Gwynfor Evans's presidency coincided with the maturation of Plaid Cymru (as it now began to refer to itself) into a more recognisable political party. Its share of the vote increased from 0.7% in the 1951 general election to 3.1% in 1955 and 5.2% in 1959. In the 1959 election, the party contested a majority of Welsh seats for the first time. Proposals to flood the village of Capel Celyn in the Tryweryn valley in Gwynedd in 1957 to supply the city of Liverpool with water played a part in Plaid Cymru's growth. The fact that the parliamentary bill authorising the dam went through without support from any Welsh MPs showed that the MPs' votes in Westminster were not enough to prevent such bills from passing.[30]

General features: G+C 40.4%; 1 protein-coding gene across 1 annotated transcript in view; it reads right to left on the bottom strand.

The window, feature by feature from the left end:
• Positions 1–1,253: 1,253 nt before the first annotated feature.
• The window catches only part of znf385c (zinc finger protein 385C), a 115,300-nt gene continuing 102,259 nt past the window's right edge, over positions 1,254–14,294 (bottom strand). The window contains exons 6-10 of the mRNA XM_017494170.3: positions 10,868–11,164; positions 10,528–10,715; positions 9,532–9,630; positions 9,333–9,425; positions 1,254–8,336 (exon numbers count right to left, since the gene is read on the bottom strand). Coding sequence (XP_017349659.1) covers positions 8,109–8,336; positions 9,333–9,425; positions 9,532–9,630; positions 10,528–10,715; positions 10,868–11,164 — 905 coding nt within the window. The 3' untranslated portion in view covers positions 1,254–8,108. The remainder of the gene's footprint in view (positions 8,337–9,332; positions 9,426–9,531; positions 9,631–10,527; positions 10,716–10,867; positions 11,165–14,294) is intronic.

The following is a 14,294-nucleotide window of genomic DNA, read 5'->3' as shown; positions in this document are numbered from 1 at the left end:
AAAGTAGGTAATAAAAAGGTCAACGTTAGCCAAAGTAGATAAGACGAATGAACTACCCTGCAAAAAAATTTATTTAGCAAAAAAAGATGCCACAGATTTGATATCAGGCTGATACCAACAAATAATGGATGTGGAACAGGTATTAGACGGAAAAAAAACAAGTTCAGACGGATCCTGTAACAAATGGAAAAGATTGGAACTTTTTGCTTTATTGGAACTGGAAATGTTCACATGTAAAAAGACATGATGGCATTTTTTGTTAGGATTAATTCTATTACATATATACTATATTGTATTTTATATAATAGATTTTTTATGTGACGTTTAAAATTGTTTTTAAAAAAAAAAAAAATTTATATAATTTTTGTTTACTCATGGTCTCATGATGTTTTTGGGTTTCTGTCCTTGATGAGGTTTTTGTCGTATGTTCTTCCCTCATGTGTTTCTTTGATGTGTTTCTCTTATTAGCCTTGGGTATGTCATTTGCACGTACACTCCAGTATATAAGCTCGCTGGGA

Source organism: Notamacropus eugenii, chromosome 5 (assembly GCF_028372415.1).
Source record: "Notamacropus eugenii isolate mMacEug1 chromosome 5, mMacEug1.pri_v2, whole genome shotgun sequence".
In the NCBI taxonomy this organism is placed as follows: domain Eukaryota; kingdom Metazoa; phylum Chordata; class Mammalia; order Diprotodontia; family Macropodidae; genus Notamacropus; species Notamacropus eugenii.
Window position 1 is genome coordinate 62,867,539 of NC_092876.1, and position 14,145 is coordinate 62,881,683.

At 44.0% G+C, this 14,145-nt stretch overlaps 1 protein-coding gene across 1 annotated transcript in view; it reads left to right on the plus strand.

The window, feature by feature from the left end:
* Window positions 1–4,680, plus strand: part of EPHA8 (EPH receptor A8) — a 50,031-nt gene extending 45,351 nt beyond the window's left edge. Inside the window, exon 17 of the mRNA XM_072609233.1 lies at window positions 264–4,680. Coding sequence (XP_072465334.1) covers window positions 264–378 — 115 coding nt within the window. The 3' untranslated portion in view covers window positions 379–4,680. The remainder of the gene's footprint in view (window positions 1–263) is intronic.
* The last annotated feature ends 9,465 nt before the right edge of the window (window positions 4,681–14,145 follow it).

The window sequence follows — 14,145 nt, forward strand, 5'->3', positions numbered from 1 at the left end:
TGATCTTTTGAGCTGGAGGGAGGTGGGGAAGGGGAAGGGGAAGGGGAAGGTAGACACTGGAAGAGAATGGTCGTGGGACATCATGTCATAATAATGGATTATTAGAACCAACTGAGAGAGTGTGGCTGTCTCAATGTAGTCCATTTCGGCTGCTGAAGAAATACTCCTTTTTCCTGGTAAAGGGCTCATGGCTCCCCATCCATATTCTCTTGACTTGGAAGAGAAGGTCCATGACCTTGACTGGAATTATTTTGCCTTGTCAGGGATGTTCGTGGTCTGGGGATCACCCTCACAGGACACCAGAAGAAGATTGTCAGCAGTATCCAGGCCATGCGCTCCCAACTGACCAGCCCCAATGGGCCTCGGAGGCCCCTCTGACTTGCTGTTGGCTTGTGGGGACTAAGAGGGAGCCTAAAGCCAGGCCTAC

Support for the party declined slightly in the early 1960s, particularly as support for the Liberal Party began to stabilise from its long-term decline. In 1962 Saunders Lewis gave a radio talk entitled Tynged yr Iaith (The fate of the language) in which he predicted the extinction of the Welsh language unless action was taken. This led to the formation of Cymdeithas yr Iaith Gymraeg (the Welsh Language Society) the same year.[31]

Labour's return to power in 1964 and the creation of the post of Secretary of State for Wales appeared to represent a continuation of the incremental evolution of a distinctive Welsh polity, following the Conservative government's appointment of a Minister of Welsh Affairs in the mid-1950s and the establishment of Cardiff as Wales's capital in 1955.